30
devices 110 by the application software of the interface
device, via wireless communication with the client devices
110.
The interface device 2 resides on a passenger wireless
TCP/IP network and protects the avionics from unwanted
external in?uence using an SSL/TLS (Secure Socket Layer/
35
Transport Layer Security) interface layer. Only the client
device 110 have a valid SSL certi?cate to send and receive
data to and from the interface device 2 ensuring that no
third-party device can in?uence any of the cabin controls.
The software contains an interface module for each sup
40
ported commands.
45
at runtime.
50
data word or words or the discrete output.
The processor 16 in operation runs software that performs
the translation. In the embodiment of FIG. 1 the software
identi?er. The processor 16 converts the received instruction
55
60
craft cabin management system 100 processes the received
data words in accordance with the A429 protocol and
switches off the lighting to the identi?ed seat.
Although the example of the preceding paragraph relates to
the control of lighting to a particular seat, any function of the
of the embodiment of FIG. 1 is referred to herein as the
the desired functionality.
into data words under the A429 protocol that identify the seat
and include an instruction to turn off the lighting for that seat.
The data words are passed to the aircraft cabin management
system 100 via an appropriate transmit channel 32. The air
example) or other aircraft system and can be accessed by
other software routines running at the processor 16. The DLL
Arinc429Comm software component. It will be understood
that any other suitable software component or combination of
software and/or hardware components can be used to provide
Turning to a speci?c example, a passenger may instruct the
lighting for his or her seat to be switched off by sending a
message from the client device via the interface device 2. The
message sent from the client device to the interface device 2
includes an instruction to turn off the lighting and a seat
software objects that represent the commands available on the
ARINC 429 interface. The DLL objects in the embodiment of
FIG. 1 can be accessed by any software developed under .Net
2.0. The DLL objects enable commands to be translated and
passed to the aircraft cabin management system (in this
This architecture allows the same software component to
be used on all airframes, with the appropriate conversion
routines selected during con?guration, or even dynamically
ment system thenperforms actions corresponding to the input
comprises a dynamic linked library (DLL). The DLL contains
airframes/ avionics the software implements a baseline set of
commands available on all aircraft types. For advanced com
mands (e.g. light dimming, or zone bell reset) the software
allows the calling application to query on availability of sup
passes the data word or words or the discrete output to the
appropriate pins on the dual D24 connector 4 for input to the
cabin management system 100. The aircraft cabin manage
type and parameters of the word. The software then parses the
word to extract any required data.
A further object (PES_StatusBroadcast) maintains a con
stant broadcast of system status information that is required
by the aircraft system. This software component broadcasts a
block of seven data words separated by 100 milliseconds and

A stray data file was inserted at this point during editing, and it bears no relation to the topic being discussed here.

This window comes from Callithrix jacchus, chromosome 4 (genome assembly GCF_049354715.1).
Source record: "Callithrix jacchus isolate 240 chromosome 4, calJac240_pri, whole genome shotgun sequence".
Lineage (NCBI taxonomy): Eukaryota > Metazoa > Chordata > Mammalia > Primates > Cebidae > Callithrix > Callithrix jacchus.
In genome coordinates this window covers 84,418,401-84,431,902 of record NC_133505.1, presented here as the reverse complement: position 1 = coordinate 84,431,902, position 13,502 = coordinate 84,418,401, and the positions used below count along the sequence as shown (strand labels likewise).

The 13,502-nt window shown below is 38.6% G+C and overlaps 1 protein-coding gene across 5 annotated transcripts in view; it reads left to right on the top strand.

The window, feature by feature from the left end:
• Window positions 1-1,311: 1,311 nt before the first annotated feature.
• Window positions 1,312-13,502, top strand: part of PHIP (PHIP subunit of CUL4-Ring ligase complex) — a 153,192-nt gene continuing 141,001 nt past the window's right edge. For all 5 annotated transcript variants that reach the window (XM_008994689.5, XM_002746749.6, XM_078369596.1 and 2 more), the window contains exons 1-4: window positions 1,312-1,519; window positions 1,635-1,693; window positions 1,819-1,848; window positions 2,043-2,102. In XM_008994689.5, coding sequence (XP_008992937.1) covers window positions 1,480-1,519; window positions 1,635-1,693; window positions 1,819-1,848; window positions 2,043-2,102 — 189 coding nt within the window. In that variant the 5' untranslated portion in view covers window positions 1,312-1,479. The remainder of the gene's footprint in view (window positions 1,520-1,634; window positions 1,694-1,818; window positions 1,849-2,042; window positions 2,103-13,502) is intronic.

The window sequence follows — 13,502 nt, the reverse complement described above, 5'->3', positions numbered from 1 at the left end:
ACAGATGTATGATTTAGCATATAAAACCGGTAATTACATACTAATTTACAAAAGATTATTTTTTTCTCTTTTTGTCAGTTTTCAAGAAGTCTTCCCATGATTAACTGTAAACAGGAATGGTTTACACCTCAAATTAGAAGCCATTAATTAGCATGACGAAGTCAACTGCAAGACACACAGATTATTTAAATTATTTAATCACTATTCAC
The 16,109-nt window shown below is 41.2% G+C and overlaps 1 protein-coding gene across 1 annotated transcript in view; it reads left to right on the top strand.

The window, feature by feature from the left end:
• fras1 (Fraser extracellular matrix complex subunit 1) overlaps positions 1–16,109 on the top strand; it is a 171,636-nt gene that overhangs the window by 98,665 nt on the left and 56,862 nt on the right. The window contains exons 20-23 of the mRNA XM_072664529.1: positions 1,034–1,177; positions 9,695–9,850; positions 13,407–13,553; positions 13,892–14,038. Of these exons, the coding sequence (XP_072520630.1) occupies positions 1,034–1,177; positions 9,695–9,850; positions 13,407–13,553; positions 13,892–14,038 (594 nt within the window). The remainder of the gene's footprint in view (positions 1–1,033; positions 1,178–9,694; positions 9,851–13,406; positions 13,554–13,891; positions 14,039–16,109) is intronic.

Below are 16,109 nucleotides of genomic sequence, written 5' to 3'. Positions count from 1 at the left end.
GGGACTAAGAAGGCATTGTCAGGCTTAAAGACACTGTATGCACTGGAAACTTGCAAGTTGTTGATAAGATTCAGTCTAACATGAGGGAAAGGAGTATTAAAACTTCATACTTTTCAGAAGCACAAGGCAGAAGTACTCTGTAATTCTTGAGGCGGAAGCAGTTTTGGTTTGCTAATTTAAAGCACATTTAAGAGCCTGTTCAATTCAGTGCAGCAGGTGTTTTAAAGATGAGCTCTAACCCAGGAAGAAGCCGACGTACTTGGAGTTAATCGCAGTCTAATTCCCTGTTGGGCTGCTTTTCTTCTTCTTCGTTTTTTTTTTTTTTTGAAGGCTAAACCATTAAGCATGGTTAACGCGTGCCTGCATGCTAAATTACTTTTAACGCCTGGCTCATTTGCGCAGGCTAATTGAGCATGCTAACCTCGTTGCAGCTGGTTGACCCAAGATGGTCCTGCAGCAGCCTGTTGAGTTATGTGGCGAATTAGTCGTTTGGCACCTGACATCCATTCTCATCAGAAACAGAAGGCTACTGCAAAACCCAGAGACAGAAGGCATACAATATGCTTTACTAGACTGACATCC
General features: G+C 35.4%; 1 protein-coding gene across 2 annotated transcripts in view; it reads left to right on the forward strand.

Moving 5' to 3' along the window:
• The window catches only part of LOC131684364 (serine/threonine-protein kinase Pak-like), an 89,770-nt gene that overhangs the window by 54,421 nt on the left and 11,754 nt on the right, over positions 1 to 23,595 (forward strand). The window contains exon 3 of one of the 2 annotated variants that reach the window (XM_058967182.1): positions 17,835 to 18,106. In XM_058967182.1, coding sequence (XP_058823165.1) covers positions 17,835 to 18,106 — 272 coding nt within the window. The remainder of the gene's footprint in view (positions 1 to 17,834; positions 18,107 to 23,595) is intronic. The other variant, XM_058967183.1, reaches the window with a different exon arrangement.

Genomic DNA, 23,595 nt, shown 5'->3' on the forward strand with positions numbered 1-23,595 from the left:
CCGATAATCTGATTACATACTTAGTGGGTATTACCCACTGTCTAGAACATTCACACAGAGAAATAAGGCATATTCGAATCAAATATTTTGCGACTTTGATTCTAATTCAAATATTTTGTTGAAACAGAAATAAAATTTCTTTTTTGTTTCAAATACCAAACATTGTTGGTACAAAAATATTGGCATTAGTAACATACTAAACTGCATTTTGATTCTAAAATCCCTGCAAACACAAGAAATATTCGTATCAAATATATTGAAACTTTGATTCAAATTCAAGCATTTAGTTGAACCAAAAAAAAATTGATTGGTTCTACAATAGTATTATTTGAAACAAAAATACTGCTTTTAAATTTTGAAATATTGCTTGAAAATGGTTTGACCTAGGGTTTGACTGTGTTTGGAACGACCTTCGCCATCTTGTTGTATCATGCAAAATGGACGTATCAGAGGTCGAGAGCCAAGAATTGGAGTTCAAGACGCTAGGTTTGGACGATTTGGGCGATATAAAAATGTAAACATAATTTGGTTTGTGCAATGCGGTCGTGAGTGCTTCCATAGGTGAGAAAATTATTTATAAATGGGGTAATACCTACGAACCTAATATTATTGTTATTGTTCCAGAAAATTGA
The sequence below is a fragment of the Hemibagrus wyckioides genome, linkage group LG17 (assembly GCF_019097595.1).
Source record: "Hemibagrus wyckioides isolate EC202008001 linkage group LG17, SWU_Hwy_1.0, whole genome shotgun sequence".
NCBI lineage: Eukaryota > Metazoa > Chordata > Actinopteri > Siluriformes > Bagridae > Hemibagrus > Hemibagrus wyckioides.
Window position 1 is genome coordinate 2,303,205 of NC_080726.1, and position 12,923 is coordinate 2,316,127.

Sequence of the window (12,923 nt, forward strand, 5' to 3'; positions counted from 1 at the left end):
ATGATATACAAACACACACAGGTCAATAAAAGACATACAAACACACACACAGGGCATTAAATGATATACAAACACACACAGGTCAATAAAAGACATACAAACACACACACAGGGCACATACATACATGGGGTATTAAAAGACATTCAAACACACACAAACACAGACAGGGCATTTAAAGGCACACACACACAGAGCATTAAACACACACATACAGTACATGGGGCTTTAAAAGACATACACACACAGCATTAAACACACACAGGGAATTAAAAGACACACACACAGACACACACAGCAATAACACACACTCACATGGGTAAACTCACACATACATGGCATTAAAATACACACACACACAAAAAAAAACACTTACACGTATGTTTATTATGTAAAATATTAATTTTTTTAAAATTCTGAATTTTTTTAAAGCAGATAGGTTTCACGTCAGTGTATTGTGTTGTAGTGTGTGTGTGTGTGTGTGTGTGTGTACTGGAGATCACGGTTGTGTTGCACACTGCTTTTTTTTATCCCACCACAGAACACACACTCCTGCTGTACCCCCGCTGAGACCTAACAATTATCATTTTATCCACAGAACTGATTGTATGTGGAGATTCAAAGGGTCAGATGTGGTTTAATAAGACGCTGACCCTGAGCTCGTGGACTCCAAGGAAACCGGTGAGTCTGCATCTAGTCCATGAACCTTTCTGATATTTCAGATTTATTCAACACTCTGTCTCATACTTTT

repeat the block every 2500 milliseconds.
Another object (PES_StateController) maintains a ?nite
state machine in response to data received from the aircraft
systems. The object governs the current operational mode of
the In?ight Entertainment System. The mode determines the
availability of certain commands on the aircraft interface. The
mode also allows data exchange (handshake) between the IFE
system and the aircraft system.
ported airframe/avionics type. For interoperability between
Operation of the system to control aspects of the cabin
environment is illustrated in overview in FIG. 5.
A message from the client device is received at the wireless
interface device 2 by the wireless module 60 and passed to the
processor 16 for processing. The processor 16 translates the
message into a corresponding data word or words under the
A429 protocol or into a corresponding discrete output and
mandl to activate the call bell, bit 11 is set to true.
For data to be read from the aircraft systems the software
contains a database of binary A429 commands. Each A429
command is a 32 bit word. Speci?c bits of the data word
identify the function and other parameters of the command or
status word. ARINC words read from the aircraft system are
65
cabin management system that can be controlled or accessed
using the A429 protocol or discrete inputs or outputs can be
controlled or accessed via the wireless interface device 2. For
example, call bell activation or deactivation by a passenger or
US 8,957,791 B2
11
12
?ight attendant, or cabin PA volume, can be instructed via
messages sent to the cabin management system control unit
100 from the client device 110 or other user input device.
As well as controlling aspects of the cabin environment the
wireless interface device can obtain and forward data from
the cabin management system, for example in response to
user or client device requests. In the example of FIG. 4, data
ing the wireless interface device 2. Any suitable wireless user
input devices can then be used to access the passenger man
agement system via the interface device 2.
In some know aircraft systems the cabin management sys
tem is interfaced to the aircraft’s ?ight management system
(PMS) and can receive ?ight and other data from the FMS. In